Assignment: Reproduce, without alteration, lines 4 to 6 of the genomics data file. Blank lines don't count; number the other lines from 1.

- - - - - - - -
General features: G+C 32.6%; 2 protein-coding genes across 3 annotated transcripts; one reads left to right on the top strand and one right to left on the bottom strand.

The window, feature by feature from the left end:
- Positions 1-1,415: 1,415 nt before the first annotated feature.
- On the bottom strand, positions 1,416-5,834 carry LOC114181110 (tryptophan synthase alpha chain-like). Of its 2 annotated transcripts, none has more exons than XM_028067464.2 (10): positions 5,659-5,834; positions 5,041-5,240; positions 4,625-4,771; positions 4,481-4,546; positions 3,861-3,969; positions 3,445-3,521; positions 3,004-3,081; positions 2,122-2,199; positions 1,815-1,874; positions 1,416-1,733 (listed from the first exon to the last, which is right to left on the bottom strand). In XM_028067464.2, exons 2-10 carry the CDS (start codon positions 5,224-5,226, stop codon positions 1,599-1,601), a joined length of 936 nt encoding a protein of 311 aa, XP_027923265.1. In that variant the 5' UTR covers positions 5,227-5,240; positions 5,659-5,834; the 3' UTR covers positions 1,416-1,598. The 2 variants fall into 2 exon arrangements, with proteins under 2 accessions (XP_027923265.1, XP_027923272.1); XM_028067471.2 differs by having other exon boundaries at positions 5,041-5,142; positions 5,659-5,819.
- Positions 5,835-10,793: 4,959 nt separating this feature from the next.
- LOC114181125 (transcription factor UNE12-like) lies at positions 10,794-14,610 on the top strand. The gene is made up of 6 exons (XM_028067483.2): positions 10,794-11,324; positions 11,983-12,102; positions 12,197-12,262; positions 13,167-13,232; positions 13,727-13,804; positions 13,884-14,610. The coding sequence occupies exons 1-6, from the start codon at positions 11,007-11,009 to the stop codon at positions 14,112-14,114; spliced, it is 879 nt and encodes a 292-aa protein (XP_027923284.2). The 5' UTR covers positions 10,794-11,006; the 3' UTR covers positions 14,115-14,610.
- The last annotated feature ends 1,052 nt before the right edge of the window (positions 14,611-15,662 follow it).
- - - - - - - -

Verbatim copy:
- On the bottom strand, positions 1,416-5,834 carry LOC114181110 (tryptophan synthase alpha chain-like). Of its 2 annotated transcripts, none has more exons than XM_028067464.2 (10): positions 5,659-5,834; positions 5,041-5,240; positions 4,625-4,771; positions 4,481-4,546; positions 3,861-3,969; positions 3,445-3,521; positions 3,004-3,081; positions 2,122-2,199; positions 1,815-1,874; positions 1,416-1,733 (listed from the first exon to the last, which is right to left on the bottom strand). In XM_028067464.2, exons 2-10 carry the CDS (start codon positions 5,224-5,226, stop codon positions 1,599-1,601), a joined length of 936 nt encoding a protein of 311 aa, XP_027923265.1. In that variant the 5' UTR covers positions 5,227-5,240; positions 5,659-5,834; the 3' UTR covers positions 1,416-1,598. The 2 variants fall into 2 exon arrangements, with proteins under 2 accessions (XP_027923265.1, XP_027923272.1); XM_028067471.2 differs by having other exon boundaries at positions 5,041-5,142; positions 5,659-5,819.
- Positions 5,835-10,793: 4,959 nt separating this feature from the next.
- LOC114181125 (transcription factor UNE12-like) lies at positions 10,794-14,610 on the top strand. The gene is made up of 6 exons (XM_028067483.2): positions 10,794-11,324; positions 11,983-12,102; positions 12,197-12,262; positions 13,167-13,232; positions 13,727-13,804; positions 13,884-14,610. The coding sequence occupies exons 1-6, from the start codon at positions 11,007-11,009 to the stop codon at positions 14,112-14,114; spliced, it is 879 nt and encodes a 292-aa protein (XP_027923284.2). The 5' UTR covers positions 10,794-11,006; the 3' UTR covers positions 14,115-14,610.